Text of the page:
Epstein-Barr virus (EBV) latent membrane protein 1 (LMP1) transforms rodent fibroblasts and is expressed in most EBV-associated malignancies. LMP1 (transformation effector site 2[TES2]/C-terminal activation region 2 [CTAR2]) activates NF-κB, p38, Jun N-terminal protein kinase (JNK), extracellular signalregulated kinase (ERK), and interferon regulatory factor 7 (IRF7) pathways. We have investigated LMP1 TES2 genome-wide RNA effects at 4 time points after LMP1 TES2 expression in HEK-293 cells. By using a false discovery rate (FDR) of <0.001 after correction for multiple hypotheses, LMP1 TES2 caused >2-fold changes in 1,916 mRNAs; 1,479 RNAs were upregulated and 437 were downregulated. In contrast to tumor necrosis factor alpha (TNF-κ) stimulation, which transiently upregulates many target genes, LMP1 TES2 maintained most RNA effects through the time course, despite robust and sustained induction of negative feedback regulators, such as IκBα and A20. LMP1 TES2-regulated RNAs encode many NF-κB signaling proteins and secondary interacting proteins. Consequently, many LMP1 TES2-regulated RNAs encode proteins that form an extensive interactome. Gene set enrichment analyses found LMP1 TES2-upregulated genes to be significantly enriched for pathways in cancer, B- and T-cell receptor signaling, and Toll-like receptor signaling. Surprisingly, LMP1 TES2 and IκBα superrepressor coexpression decreased LMP1 TES2 RNA effects to only 5 RNAs, with FDRs of <0.001-fold and >2-fold changes. Thus, canonical NF-κB activation is critical for almost all LMP1 TES2 RNA effects in HEK-293 cells and a more significant therapeutic target than previously appreciated.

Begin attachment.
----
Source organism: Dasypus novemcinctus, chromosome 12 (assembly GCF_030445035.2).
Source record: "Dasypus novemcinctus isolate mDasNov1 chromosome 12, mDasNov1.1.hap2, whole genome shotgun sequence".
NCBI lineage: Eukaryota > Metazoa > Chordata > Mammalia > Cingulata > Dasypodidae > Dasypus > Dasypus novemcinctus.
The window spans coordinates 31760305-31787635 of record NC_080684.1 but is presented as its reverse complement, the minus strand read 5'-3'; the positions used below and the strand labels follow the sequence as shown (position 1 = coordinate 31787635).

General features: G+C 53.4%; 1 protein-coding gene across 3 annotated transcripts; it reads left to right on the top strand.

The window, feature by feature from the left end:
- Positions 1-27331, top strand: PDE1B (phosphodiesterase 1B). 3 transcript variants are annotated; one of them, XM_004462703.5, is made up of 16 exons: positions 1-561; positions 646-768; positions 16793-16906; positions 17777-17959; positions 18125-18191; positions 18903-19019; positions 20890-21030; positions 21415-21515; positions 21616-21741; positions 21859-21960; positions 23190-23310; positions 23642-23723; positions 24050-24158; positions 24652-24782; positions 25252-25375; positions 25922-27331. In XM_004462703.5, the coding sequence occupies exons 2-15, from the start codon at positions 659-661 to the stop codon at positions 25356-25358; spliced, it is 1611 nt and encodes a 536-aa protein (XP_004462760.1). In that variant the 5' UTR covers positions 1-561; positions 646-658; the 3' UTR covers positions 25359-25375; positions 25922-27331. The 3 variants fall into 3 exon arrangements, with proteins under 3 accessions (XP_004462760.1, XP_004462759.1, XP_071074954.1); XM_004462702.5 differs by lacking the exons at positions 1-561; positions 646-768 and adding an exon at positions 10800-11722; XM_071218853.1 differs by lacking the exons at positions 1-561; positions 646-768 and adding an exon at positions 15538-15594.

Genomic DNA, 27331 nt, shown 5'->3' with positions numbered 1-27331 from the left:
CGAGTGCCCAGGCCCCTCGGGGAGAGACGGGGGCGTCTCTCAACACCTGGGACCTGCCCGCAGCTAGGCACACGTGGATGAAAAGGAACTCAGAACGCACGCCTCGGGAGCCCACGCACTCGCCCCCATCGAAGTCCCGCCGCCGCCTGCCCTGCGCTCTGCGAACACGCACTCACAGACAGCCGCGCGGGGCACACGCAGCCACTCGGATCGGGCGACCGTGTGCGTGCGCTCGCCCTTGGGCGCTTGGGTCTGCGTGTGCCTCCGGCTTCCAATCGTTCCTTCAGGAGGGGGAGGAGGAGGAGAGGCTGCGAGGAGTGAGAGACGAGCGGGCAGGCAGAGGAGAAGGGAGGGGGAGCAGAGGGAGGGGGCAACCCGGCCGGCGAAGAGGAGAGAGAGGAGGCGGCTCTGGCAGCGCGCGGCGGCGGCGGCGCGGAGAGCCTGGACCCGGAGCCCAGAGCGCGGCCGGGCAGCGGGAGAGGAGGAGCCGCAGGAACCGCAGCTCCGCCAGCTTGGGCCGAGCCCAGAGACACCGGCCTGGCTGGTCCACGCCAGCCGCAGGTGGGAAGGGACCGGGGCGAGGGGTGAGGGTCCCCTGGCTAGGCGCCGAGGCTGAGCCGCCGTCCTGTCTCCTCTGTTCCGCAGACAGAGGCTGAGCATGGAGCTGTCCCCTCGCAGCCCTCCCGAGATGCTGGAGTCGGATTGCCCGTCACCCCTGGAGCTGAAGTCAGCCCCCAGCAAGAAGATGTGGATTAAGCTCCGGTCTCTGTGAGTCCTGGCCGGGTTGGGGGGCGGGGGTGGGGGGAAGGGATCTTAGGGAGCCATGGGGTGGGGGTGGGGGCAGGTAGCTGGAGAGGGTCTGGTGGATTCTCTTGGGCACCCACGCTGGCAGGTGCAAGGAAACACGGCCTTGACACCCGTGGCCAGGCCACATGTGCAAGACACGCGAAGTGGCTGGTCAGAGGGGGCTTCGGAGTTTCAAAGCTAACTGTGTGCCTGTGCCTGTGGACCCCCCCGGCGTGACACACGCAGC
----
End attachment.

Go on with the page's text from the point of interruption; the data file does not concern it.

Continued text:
ASJC Scopus subject areas
- Insect Science